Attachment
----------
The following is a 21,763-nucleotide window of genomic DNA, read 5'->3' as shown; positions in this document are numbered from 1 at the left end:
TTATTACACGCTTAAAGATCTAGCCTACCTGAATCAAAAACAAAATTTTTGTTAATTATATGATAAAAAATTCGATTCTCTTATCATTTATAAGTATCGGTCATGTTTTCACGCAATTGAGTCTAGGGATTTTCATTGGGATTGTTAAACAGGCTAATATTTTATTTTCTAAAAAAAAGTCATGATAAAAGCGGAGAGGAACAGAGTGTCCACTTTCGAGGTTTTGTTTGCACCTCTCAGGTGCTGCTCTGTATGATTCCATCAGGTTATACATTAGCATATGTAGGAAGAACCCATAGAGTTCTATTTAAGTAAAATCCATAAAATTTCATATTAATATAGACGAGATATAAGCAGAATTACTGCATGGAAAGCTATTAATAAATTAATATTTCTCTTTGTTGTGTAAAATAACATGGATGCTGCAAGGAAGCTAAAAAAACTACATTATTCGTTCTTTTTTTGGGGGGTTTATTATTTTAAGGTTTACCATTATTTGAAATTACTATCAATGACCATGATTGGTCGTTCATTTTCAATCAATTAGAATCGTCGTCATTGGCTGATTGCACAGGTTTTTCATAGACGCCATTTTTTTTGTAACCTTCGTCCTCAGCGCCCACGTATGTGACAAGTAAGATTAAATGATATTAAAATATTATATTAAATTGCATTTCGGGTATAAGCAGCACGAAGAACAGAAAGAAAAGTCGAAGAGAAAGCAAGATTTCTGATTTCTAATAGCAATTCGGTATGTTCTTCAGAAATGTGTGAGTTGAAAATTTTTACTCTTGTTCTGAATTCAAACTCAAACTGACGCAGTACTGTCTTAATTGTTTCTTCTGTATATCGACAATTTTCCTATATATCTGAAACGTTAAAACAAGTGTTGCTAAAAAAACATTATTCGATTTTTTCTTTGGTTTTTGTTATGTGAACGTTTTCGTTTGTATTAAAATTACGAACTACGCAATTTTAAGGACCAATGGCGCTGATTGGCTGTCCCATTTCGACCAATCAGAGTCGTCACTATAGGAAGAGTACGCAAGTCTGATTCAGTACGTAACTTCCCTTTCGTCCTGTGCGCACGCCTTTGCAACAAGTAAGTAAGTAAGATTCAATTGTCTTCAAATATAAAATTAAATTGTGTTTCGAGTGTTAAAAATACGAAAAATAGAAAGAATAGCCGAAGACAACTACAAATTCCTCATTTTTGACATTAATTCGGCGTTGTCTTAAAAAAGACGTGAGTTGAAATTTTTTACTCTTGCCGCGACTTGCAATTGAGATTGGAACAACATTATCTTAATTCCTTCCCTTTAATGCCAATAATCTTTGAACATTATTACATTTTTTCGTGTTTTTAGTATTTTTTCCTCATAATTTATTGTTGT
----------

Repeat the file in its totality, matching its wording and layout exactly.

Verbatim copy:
The following is a 21,763-nucleotide window of genomic DNA, read 5'->3' as shown; positions in this document are numbered from 1 at the left end:
TTATTACACGCTTAAAGATCTAGCCTACCTGAATCAAAAACAAAATTTTTGTTAATTATATGATAAAAAATTCGATTCTCTTATCATTTATAAGTATCGGTCATGTTTTCACGCAATTGAGTCTAGGGATTTTCATTGGGATTGTTAAACAGGCTAATATTTTATTTTCTAAAAAAAAGTCATGATAAAAGCGGAGAGGAACAGAGTGTCCACTTTCGAGGTTTTGTTTGCACCTCTCAGGTGCTGCTCTGTATGATTCCATCAGGTTATACATTAGCATATGTAGGAAGAACCCATAGAGTTCTATTTAAGTAAAATCCATAAAATTTCATATTAATATAGACGAGATATAAGCAGAATTACTGCATGGAAAGCTATTAATAAATTAATATTTCTCTTTGTTGTGTAAAATAACATGGATGCTGCAAGGAAGCTAAAAAAACTACATTATTCGTTCTTTTTTTGGGGGGTTTATTATTTTAAGGTTTACCATTATTTGAAATTACTATCAATGACCATGATTGGTCGTTCATTTTCAATCAATTAGAATCGTCGTCATTGGCTGATTGCACAGGTTTTTCATAGACGCCATTTTTTTTGTAACCTTCGTCCTCAGCGCCCACGTATGTGACAAGTAAGATTAAATGATATTAAAATATTATATTAAATTGCATTTCGGGTATAAGCAGCACGAAGAACAGAAAGAAAAGTCGAAGAGAAAGCAAGATTTCTGATTTCTAATAGCAATTCGGTATGTTCTTCAGAAATGTGTGAGTTGAAAATTTTTACTCTTGTTCTGAATTCAAACTCAAACTGACGCAGTACTGTCTTAATTGTTTCTTCTGTATATCGACAATTTTCCTATATATCTGAAACGTTAAAACAAGTGTTGCTAAAAAAACATTATTCGATTTTTTCTTTGGTTTTTGTTATGTGAACGTTTTCGTTTGTATTAAAATTACGAACTACGCAATTTTAAGGACCAATGGCGCTGATTGGCTGTCCCATTTCGACCAATCAGAGTCGTCACTATAGGAAGAGTACGCAAGTCTGATTCAGTACGTAACTTCCCTTTCGTCCTGTGCGCACGCCTTTGCAACAAGTAAGTAAGTAAGATTCAATTGTCTTCAAATATAAAATTAAATTGTGTTTCGAGTGTTAAAAATACGAAAAATAGAAAGAATAGCCGAAGACAACTACAAATTCCTCATTTTTGACATTAATTCGGCGTTGTCTTAAAAAAGACGTGAGTTGAAATTTTTTACTCTTGCCGCGACTTGCAATTGAGATTGGAACAACATTATCTTAATTCCTTCCCTTTAATGCCAATAATCTTTGAACATTATTACATTTTTTCGTGTTTTTAGTATTTTTTCCTCATAATTTATTGTTGT